Student's Guide - Experiments
NSF Polar Programs UV Monitoring Network
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Experiments

 

The following experiments are based on data from the National Science Foundation's (NSF) UV monitoring network. They allow one to access real data from the NSF server and make science with it. If you have questions, contact us.

 

1. Ultraviolet Radiation at different latitudes

This experiment will test how UV radiation varies with latitude.

First, access NSF data by going to the Data Request Form. Enter 1/1/99 and 1/1/00 into the fields for the date, check the box "UV Index", and select "San Diego" as the site. Then hit the "submit" button. After you have done this, a new page will be displayed with the data that you requested: the UV Index at San Diego during the time period of 1/1/99 to 1/1/00. Download and graph the data! (Click here to see some hints how to graph).

When you are done, return again to the Data Request Form. Repeat the procedure but instead select "Barrow" as the site (Barrow is located at the northern most point of Alaska).

After you have graphed both sets of data on the same graph, what do you notice? Which site has a higher amount of UV, the site with a higher (i.e. Barrow) or lower (i.e. San Diego) latitude? What are the reasons for the differences? Why do you think that there are no data for Barrow in January and December? Why do you think are the resulting curves not smooth but show some ripple?

If you like, repeat the experiment for another year, or compare Antarctic UV radiation levels with those in San Diego (remember that summer is shifted by 6 months between the northern and southern hemisphere)!

 

2. UV levels in Antarctica during different seasons

This experiment will test the difference in UV levels between seasons in the Antarctic, to see the effects of the ozone hole on the level of UV radiation.

First, access again NSF data by going to the Data Request Form. Then, enter 9/21/98 and 12/21/98 into the fields for the dates, these being the spring months in Antarctica. Select South Pole for the site and "UV Index". Hit submit, graph the data that is given to you (Hints on how to graph are here), and return to the Data Request Form. Repeat this process but instead using 12/22/98 and 3/21/99 as the dates, these being the summer months in Antarctica. After you have graphed both sets of data, what do you see? Which time of year has the higher levels of UV? Spring or summer? Can you see the effect of the ozone hole on UV (Hint: Look closely at the November and early December data!)?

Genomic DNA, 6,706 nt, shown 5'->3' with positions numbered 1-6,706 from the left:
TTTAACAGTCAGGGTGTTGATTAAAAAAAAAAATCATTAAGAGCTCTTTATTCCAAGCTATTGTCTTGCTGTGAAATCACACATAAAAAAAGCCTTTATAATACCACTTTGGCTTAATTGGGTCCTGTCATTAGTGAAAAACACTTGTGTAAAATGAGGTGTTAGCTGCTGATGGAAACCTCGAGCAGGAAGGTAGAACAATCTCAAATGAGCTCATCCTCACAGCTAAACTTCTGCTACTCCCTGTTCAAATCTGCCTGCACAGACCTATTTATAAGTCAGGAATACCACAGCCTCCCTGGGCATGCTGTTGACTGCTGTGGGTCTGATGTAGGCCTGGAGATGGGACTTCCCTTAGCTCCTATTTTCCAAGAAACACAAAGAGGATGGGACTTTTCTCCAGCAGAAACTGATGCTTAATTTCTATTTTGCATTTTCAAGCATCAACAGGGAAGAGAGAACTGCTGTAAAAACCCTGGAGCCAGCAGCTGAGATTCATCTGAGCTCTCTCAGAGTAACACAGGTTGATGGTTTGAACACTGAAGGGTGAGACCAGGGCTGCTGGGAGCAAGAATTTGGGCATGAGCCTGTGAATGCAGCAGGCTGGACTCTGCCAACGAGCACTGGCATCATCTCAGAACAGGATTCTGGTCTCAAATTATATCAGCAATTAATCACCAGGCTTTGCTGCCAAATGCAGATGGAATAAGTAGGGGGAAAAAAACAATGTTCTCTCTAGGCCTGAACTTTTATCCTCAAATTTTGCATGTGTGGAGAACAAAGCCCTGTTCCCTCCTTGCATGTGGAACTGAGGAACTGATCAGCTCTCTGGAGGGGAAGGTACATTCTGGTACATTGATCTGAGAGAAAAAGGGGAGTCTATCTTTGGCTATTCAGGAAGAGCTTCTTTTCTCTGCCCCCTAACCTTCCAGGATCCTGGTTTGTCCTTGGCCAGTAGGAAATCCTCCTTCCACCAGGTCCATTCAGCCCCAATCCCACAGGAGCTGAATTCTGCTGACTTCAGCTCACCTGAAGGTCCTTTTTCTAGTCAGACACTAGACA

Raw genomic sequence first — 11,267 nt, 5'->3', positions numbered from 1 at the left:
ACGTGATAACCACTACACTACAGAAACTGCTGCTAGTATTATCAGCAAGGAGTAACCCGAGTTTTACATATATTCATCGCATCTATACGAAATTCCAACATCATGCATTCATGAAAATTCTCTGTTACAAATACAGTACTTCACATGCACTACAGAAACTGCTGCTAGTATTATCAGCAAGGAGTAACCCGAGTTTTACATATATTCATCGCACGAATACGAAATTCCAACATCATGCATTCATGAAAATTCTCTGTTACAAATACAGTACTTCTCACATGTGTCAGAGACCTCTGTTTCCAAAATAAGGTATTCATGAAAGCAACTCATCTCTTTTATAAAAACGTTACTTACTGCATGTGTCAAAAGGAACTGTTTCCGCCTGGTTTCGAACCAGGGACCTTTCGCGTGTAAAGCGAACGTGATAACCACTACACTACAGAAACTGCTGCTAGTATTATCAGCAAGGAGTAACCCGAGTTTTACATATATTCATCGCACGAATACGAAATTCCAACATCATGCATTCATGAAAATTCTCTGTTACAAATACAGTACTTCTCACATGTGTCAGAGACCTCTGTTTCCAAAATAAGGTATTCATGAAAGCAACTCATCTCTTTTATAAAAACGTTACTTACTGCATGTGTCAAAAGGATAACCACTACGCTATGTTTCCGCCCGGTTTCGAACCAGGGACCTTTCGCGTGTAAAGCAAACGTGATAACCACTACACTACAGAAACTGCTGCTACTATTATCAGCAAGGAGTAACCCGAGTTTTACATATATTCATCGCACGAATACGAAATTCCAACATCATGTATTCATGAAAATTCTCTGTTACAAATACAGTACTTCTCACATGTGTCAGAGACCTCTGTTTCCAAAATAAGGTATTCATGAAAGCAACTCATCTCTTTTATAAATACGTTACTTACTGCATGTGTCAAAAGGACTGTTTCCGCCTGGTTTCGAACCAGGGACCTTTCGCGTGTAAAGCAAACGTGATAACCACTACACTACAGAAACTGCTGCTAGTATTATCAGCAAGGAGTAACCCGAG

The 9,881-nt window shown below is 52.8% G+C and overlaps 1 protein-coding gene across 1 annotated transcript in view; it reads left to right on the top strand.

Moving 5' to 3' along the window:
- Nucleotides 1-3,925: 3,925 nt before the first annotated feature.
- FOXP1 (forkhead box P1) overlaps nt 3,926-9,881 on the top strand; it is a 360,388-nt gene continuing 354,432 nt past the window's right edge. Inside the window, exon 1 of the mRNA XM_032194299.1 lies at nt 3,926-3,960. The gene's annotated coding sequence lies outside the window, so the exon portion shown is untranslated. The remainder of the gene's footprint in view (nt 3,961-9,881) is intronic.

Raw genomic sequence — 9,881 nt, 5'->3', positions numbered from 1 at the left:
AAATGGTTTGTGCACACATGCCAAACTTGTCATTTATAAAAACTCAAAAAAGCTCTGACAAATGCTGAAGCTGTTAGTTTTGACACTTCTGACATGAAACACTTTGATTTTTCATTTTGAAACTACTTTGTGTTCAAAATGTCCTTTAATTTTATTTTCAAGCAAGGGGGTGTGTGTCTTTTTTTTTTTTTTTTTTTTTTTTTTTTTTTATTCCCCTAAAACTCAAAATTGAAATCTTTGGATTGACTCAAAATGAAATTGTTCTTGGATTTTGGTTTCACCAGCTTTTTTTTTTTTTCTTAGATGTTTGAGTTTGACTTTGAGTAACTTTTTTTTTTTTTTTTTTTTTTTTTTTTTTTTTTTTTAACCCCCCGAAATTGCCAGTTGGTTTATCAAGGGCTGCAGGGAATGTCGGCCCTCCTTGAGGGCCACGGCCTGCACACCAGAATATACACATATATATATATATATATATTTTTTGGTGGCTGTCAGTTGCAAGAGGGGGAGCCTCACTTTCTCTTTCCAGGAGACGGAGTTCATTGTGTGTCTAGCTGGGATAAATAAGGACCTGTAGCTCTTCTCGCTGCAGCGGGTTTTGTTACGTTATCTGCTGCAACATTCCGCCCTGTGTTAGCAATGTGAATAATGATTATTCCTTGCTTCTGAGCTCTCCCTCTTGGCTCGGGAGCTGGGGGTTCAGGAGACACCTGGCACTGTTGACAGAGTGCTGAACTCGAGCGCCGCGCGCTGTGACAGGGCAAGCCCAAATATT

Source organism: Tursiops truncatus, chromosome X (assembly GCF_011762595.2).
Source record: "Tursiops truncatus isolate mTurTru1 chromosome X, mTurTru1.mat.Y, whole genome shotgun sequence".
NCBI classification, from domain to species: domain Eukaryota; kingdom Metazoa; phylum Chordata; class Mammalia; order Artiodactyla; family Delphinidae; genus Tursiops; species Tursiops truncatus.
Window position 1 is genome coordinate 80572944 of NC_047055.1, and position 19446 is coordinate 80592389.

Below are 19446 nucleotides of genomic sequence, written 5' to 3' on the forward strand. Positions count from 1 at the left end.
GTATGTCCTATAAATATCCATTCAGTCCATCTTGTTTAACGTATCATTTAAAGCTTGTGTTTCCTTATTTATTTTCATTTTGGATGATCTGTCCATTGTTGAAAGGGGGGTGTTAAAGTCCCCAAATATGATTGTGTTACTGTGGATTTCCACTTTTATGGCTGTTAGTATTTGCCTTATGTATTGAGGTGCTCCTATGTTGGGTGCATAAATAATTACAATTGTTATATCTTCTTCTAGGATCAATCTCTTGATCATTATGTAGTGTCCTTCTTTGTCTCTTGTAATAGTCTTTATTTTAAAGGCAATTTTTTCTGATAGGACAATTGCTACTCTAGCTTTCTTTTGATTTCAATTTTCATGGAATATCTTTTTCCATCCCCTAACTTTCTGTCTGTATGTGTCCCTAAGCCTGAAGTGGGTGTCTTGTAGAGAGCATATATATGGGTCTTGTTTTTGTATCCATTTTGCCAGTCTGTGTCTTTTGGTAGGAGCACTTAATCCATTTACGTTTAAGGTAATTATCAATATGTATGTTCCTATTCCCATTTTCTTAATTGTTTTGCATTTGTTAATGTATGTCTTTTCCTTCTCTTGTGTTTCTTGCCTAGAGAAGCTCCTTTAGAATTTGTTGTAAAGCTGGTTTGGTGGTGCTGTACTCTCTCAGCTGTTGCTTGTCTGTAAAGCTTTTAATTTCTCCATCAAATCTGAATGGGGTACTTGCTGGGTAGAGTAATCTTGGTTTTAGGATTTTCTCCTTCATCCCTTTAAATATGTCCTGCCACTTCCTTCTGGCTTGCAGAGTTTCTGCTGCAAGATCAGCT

3. Relation between ozone and UV

This experiment will test how the thickness of the ozone layer and UV levels relate to each other.

First, get UV Index data from the NSF monitoring network by going to the Data Request Form. Choose the Antarctic site (McMurdo, Palmer, or South Pole) that you'd like to perform the experiment on, select a time period (e.g. 9/1/98 - 12/31/98), and UV Index.

Then, access TOMS satellite ozone data and get the ozone data for the same site and period (You will see a long list of sites; look for "McMurdo Station, Ant (USA)", "Palmer Station, Ant (USA)", or "Amundsen-Scott, Ant (USA)", which is the name of the South Pole station.  

You should now see a large table on the screen. Getting the ozone data out of this table is a bit tricky. First save the table to your hard-disk in "text" format (Choose "Save as" from the "File" menu of your web browser, and then select "Text file (*.txt)" from the "Save as type" option menu). From this file, you need column 2 (year), column 3 (Day), and column 11 (ozone). The number in the "day" column is the number of days since the beginning of a given year. Day 1 is January 1, day 32 is February 1, and so on. December 31 is either day 365 or 366 in case of a leap year.

Try to match up the dates of the UV and ozone data. At the end, you should have 3 columns in your spreadsheet: date, UV Index and ozone.

Now graph UV Index and ozone in two separate graphs (Hints on how to graph are still here). What do you notice about the graph? Does the amount of UV compared to ozone vary directly or inversely? What does this tell you about their relationship? Can you explain this relationship?

 

More experiments

By now, you may have experienced that it's quite fun "digging" in data and making some science with it. But that was only a start. Make up questions by yourself and try finding the answers by downloading the appropriate data. All you need is the Data Request Form! For example:
  • Compare the annual and diurnal cycles in the UV Index at various locations with the variation in UV-A. Is the UV Index or UV-A more centered during noon-time? What do you think is the reason for the difference? (Hint: Think of the different effects of ozone on the UV Index and UV-A radiation!)

  • How do the effects of clouds show up in the data? Is the UV Index affected the same way by clouds as UV-A radiation?



  • Back to the Guide Index

 
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